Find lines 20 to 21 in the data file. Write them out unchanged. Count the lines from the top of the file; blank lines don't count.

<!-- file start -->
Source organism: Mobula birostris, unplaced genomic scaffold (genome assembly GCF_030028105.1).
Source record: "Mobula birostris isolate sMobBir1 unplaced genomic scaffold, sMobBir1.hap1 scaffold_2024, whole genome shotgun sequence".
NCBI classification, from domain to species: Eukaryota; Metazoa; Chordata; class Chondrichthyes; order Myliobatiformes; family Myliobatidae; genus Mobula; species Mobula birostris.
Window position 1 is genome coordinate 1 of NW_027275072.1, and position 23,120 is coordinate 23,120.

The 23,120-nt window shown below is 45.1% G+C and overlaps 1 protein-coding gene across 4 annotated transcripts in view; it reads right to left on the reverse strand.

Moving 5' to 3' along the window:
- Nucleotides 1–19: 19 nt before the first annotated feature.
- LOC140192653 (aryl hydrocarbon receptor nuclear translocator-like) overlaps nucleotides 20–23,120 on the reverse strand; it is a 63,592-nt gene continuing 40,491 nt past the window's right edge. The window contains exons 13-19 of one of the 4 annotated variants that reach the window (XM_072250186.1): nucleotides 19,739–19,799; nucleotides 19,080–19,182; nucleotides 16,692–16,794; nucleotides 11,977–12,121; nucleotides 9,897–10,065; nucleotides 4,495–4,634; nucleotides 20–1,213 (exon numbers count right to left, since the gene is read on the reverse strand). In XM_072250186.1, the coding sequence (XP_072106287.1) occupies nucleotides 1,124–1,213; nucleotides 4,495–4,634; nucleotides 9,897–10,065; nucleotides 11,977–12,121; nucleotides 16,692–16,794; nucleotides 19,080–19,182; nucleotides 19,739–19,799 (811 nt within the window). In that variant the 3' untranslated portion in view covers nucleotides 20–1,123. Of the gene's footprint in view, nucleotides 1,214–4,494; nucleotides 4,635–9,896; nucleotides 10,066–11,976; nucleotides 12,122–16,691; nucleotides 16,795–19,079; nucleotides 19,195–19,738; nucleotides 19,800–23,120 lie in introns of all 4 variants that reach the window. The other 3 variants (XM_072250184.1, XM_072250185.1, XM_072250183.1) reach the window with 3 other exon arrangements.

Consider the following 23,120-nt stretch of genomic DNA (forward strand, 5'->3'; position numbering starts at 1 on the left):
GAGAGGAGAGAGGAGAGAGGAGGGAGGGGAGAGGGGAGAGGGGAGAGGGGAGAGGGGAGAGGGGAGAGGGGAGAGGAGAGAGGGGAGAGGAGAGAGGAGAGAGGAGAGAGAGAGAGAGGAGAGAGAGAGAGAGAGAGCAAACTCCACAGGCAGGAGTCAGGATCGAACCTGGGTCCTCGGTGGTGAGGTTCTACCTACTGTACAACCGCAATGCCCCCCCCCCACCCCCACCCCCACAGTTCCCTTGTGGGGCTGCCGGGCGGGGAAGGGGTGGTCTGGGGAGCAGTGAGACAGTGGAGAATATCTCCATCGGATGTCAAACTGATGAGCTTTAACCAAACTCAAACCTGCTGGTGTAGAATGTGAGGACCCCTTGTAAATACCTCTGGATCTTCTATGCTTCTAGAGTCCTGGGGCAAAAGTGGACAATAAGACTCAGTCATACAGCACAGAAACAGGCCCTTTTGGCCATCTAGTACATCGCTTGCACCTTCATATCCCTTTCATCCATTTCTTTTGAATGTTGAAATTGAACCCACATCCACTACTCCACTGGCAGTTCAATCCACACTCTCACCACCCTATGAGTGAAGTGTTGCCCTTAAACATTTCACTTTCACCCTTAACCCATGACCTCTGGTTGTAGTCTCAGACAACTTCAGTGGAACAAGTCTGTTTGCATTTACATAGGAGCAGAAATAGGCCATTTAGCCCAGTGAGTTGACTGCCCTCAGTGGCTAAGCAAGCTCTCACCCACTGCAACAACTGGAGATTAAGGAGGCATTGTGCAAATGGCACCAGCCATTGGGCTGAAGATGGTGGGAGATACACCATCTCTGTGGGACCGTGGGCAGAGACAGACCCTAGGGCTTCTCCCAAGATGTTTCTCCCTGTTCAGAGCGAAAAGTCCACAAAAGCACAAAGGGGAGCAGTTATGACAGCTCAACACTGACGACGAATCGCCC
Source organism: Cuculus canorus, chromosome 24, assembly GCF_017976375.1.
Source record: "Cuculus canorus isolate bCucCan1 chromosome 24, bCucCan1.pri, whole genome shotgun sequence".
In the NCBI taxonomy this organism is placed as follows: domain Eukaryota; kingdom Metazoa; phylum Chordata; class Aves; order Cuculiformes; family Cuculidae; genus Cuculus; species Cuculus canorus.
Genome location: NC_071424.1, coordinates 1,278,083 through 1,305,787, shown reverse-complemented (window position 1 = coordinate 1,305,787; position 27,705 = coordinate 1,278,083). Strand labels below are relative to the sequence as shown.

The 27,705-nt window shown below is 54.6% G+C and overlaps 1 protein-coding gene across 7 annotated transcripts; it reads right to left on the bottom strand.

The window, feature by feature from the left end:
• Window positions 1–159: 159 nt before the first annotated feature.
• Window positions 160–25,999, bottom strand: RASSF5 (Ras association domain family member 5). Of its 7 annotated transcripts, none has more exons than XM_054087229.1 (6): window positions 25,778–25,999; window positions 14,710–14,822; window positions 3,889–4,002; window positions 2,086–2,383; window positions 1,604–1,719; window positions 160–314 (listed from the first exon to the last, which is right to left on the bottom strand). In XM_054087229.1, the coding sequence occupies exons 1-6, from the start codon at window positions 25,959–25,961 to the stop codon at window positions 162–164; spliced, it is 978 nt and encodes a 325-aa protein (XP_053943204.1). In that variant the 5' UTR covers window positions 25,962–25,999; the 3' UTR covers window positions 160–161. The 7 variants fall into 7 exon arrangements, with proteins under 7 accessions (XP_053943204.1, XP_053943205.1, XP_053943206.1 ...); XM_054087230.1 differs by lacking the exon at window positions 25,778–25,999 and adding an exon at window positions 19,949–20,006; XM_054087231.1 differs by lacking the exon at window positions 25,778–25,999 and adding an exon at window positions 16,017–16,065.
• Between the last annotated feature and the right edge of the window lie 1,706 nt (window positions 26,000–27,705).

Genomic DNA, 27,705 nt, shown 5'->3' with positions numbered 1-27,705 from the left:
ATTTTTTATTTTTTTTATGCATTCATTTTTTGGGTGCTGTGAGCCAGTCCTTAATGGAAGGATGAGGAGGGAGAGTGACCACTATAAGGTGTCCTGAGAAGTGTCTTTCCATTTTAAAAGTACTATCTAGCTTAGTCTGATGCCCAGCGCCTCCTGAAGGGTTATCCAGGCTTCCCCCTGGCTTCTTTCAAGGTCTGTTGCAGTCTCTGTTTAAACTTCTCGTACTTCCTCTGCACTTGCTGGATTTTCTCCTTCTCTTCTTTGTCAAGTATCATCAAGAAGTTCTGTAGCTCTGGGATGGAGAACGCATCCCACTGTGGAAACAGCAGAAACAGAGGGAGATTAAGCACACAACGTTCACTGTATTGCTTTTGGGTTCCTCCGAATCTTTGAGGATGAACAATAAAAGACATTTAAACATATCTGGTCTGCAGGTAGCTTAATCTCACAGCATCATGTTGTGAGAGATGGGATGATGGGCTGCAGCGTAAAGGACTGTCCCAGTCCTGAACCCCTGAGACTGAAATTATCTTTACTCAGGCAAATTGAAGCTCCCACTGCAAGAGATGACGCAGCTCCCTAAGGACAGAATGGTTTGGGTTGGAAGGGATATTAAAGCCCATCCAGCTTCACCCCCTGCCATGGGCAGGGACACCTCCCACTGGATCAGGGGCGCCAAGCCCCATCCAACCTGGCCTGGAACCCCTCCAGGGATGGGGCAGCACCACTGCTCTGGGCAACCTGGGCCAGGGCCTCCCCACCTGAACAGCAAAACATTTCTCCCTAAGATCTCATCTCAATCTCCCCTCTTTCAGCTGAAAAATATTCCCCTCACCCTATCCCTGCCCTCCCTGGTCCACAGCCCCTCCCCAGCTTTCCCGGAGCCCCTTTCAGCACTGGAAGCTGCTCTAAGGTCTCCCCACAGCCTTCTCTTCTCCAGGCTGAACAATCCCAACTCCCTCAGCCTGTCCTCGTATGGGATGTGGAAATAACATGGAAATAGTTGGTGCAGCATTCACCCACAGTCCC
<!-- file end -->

Genomic DNA, 27,705 nt, shown 5'->3' with positions numbered 1-27,705 from the left:
ATTTTTTATTTTTTTTATGCATTCATTTTTTGGGTGCTGTGAGCCAGTCCTTAATGGAAGGATGAGGAGGGAGAGTGACCACTATAAGGTGTCCTGAGAAGTGTCTTTCCATTTTAAAAGTACTATCTAGCTTAGTCTGATGCCCAGCGCCTCCTGAAGGGTTATCCAGGCTTCCCCCTGGCTTCTTTCAAGGTCTGTTGCAGTCTCTGTTTAAACTTCTCGTACTTCCTCTGCACTTGCTGGATTTTCTCCTTCTCTTCTTTGTCAAGTATCATCAAGAAGTTCTGTAGCTCTGGGATGGAGAACGCATCCCACTGTGGAAACAGCAGAAACAGAGGGAGATTAAGCACACAACGTTCACTGTATTGCTTTTGGGTTCCTCCGAATCTTTGAGGATGAACAATAAAAGACATTTAAACATATCTGGTCTGCAGGTAGCTTAATCTCACAGCATCATGTTGTGAGAGATGGGATGATGGGCTGCAGCGTAAAGGACTGTCCCAGTCCTGAACCCCTGAGACTGAAATTATCTTTACTCAGGCAAATTGAAGCTCCCACTGCAAGAGATGACGCAGCTCCCTAAGGACAGAATGGTTTGGGTTGGAAGGGATATTAAAGCCCATCCAGCTTCACCCCCTGCCATGGGCAGGGACACCTCCCACTGGATCAGGGGCGCCAAGCCCCATCCAACCTGGCCTGGAACCCCTCCAGGGATGGGGCAGCACCACTGCTCTGGGCAACCTGGGCCAGGGCCTCCCCACCTGAACAGCAAAACATTTCTCCCTAAGATCTCATCTCAATCTCCCCTCTTTCAGCTGAAAAATATTCCCCTCACCCTATCCCTGCCCTCCCTGGTCCACAGCCCCTCCCCAGCTTTCCCGGAGCCCCTTTCAGCACTGGAAGCTGCTCTAAGGTCTCCCCACAGCCTTCTCTTCTCCAGGCTGAACAATCCCAACTCCCTCAGCCTGTCCTCGTATGGGATGTGGAAATAACATGGAAATAGTTGGTGCAGCATTCACCCACAGTCCC